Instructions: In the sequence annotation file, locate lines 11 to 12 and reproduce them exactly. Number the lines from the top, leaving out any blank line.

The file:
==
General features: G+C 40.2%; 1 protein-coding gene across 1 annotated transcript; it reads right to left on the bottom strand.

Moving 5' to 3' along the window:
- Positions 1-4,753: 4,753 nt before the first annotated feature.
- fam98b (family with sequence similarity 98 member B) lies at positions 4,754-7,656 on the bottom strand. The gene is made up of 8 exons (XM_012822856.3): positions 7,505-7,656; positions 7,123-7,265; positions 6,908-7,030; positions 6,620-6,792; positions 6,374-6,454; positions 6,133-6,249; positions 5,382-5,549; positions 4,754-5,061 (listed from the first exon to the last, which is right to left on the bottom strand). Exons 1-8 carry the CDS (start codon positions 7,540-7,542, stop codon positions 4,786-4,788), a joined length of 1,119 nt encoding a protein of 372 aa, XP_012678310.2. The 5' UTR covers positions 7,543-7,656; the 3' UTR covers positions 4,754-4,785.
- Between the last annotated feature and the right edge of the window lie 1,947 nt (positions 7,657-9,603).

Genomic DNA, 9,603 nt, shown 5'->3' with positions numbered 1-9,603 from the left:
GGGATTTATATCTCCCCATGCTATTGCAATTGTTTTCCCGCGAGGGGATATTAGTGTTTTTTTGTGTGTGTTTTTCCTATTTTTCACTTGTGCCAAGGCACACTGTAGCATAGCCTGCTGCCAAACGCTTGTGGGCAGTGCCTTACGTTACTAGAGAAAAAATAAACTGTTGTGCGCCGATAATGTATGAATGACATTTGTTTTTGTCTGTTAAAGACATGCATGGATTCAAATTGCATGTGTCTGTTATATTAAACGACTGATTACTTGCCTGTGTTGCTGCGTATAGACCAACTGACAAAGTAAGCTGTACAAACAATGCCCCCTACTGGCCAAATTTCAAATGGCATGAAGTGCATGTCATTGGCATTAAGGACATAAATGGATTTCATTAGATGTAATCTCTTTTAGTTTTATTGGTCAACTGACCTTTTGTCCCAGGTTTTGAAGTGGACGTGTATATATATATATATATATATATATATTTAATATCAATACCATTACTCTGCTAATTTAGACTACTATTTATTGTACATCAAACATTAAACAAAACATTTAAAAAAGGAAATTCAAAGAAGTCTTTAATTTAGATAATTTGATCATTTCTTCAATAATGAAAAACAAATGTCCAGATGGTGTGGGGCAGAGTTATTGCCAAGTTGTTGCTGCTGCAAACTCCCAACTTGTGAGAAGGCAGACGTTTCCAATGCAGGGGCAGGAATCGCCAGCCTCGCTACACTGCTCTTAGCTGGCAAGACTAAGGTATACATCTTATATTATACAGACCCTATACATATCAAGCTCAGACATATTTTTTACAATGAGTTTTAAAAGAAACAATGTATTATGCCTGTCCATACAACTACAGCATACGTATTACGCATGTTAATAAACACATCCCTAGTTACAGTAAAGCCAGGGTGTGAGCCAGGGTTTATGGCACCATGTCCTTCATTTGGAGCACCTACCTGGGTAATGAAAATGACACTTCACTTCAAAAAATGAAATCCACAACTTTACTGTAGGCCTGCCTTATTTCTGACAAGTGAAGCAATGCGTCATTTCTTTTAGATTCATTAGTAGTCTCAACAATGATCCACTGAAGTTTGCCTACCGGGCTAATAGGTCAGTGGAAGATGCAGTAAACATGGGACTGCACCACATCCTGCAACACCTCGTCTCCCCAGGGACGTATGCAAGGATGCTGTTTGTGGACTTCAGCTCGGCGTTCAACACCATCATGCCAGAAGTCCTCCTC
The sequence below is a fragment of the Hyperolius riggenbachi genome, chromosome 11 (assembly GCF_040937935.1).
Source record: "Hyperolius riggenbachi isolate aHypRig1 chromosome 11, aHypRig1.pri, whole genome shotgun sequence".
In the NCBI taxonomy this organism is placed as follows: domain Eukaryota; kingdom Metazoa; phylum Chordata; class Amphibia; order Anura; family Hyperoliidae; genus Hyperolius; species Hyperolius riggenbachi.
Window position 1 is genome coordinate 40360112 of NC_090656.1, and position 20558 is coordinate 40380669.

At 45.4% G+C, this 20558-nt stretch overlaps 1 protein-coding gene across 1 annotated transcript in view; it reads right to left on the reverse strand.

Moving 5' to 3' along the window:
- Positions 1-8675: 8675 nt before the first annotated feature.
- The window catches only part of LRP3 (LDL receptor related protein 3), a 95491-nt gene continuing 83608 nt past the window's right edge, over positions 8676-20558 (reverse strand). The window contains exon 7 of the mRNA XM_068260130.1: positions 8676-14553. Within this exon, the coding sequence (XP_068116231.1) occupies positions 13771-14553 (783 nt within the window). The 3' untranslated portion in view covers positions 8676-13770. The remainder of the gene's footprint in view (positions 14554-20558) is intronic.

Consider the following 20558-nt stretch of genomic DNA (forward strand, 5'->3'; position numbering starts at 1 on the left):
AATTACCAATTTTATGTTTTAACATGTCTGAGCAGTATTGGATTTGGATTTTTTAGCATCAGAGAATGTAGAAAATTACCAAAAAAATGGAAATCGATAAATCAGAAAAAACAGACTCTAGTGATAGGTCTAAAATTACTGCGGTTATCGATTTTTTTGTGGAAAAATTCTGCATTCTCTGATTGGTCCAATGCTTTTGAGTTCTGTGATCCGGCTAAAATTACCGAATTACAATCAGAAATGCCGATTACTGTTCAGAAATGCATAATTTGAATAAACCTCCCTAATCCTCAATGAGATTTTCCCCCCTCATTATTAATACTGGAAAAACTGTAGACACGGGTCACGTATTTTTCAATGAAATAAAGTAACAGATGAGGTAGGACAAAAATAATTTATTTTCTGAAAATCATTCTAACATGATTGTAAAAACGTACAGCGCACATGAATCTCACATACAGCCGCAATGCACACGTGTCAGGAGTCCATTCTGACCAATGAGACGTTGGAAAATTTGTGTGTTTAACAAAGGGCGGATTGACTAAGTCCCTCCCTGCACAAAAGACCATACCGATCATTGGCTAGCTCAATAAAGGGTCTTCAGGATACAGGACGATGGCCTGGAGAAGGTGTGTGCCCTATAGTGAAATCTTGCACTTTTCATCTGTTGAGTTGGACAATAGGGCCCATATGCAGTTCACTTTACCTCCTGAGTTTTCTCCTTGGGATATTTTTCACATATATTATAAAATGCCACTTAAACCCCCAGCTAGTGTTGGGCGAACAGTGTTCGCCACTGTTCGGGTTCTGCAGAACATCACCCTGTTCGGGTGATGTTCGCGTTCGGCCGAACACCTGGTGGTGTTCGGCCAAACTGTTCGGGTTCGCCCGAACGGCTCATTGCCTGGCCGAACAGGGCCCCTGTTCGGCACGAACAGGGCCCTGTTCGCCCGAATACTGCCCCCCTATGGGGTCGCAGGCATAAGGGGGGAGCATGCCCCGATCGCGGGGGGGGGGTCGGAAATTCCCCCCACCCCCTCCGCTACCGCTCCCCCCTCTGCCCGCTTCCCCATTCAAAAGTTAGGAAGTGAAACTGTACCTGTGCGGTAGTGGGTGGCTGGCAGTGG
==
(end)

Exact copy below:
Window position 1 is genome coordinate 40360112 of NC_090656.1, and position 20558 is coordinate 40380669.

At 45.4% G+C, this 20558-nt stretch overlaps 1 protein-coding gene across 1 annotated transcript in view; it reads right to left on the reverse strand.